- A change to armed struggle and the state’s intensified repression 1960s
- A chronology of meetings between South Africans and the ANC in exile 1983-2000 by Michael Savage
- A History of Abantu-Batho Newspaper 1912-1931
- An Autobiographical Note by Nelson Mandela, 1964
- ANC and the early development of apartheid 1948-1950s
- ANC Conference Documents
- ANC January 8th Statements
- ANC Origins and Background
- Armed Struggle, the anti-apartheid struggle accelerates 1984-1990
- Armed Struggle, the revival of armed activity 1970s-1980s
- Barbara Masekela’s speech (ANC Women’s Section), 1982
- Continued resistance and internal criticism 1920s and 1930s
- Defiance Campaign 1952
- Delegates in attendance at the SANNC Founding Conference in 1912
- Delegations and dialogue between ANC and internal non government groups
- Early Resistance, the 1913 Land Act and deputations to London
- Isitwalandwe/Seaparankwe Award
- National Executive Committee as elected by ANC, 20 December 2007, 52nd National Conference, Polokwane
- Poqo political trials and the execution of its operatives in the 1960s
- References: ANC feature
- Rejuvenation of the ANC and intensification of the struggle 1940s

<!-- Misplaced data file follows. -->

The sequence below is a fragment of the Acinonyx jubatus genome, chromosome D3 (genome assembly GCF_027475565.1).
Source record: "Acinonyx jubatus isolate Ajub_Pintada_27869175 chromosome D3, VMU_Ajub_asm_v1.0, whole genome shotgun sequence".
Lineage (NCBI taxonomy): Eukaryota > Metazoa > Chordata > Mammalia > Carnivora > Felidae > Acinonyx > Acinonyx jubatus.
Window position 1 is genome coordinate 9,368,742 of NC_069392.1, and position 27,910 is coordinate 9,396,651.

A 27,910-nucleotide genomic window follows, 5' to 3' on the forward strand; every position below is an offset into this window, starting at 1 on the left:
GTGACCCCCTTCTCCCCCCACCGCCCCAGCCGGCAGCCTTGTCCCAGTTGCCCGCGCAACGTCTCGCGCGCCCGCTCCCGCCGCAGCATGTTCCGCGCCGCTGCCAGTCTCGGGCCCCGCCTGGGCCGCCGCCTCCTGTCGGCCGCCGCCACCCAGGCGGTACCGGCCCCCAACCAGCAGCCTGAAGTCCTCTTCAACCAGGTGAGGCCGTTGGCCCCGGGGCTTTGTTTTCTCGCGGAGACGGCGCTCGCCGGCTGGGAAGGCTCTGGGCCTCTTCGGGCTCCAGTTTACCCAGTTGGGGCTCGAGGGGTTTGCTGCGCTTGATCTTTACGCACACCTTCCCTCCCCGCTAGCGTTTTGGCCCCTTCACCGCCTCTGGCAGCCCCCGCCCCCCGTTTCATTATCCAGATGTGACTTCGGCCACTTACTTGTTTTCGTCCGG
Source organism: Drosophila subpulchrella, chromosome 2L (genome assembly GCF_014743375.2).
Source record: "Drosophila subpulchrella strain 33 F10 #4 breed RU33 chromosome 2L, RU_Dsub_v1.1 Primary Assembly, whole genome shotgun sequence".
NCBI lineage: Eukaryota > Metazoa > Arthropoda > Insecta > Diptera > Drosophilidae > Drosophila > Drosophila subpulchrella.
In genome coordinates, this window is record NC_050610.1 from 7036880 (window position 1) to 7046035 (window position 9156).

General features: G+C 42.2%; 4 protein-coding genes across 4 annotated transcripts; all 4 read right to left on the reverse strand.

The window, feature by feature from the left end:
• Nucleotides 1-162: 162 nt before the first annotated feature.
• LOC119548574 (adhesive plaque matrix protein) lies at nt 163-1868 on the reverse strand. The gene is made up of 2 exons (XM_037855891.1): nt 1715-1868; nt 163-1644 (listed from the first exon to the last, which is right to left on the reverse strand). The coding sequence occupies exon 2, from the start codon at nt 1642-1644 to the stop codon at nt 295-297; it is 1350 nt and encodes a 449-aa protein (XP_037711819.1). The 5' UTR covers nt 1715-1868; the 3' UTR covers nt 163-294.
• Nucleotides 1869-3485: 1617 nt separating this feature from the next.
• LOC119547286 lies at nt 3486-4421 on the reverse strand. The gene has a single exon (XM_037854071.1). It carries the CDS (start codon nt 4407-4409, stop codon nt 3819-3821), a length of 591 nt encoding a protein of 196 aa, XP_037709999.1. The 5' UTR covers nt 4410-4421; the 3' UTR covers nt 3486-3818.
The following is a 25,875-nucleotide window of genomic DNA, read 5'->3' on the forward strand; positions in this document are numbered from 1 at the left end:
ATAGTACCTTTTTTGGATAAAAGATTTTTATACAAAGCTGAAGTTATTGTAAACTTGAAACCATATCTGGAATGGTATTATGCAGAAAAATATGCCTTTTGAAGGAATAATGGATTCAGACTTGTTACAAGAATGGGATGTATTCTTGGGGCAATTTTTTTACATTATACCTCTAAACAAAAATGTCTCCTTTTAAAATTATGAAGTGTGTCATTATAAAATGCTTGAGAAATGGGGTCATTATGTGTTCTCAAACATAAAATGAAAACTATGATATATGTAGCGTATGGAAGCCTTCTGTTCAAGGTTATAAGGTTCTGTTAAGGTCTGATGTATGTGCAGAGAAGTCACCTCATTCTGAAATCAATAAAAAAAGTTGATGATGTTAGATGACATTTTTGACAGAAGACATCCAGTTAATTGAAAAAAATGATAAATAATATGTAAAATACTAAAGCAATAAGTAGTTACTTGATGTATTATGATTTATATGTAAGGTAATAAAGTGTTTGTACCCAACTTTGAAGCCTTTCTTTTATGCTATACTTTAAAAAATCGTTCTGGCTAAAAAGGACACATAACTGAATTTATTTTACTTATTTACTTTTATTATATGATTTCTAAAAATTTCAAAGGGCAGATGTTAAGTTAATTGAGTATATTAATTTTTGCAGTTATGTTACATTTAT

- Second letter from Nelson Mandela to Hendrik Verwoerd 26 June 1961
- South African Students Congress (SASCO)
- The Founding of the SANNC
- The Rivonia Trial Fifty Years later
Barbara Masekela’s speech (ANC Women’s Section), 1982
Speech at the meeting of the Special Committee against Apartheid in observance of the International Day of Solidarity with the Struggle of Women in South Africa and Namibia, August 9, 1982
On behalf of the Women's Section of the African National Congress (ANC) and in the name of the entire oppressed and struggling people of South Africa; I wish to convey our sincere appreciation for the invitation extended to us to participate in commemorating the International Day of Solidarity with the Struggle of Women in South Africa and Namibia.
We salute you for your unrelenting support of our struggle, particularly in relation to efforts for the marshalling of the international community to inaugurate the International Year for the Mobilization of Sanctions against South Africa and all the achievements for coordinating material support for the work of the ANC Women's Section.
The efforts made during our twenty-fifth anniversary last year by the Special Committee against Apartheid, in keeping with the relevant resolutions of the General Assembly, resulted in the formation of a special task force on women and children whose work is already beginning to bear fruit. As our struggle intensifies, the demands on the Special Committee and on the ANC Women's Section have also multiplied., and we in the African National Congress face the challenge ahead with confidence, because we rely on your unequivocal support.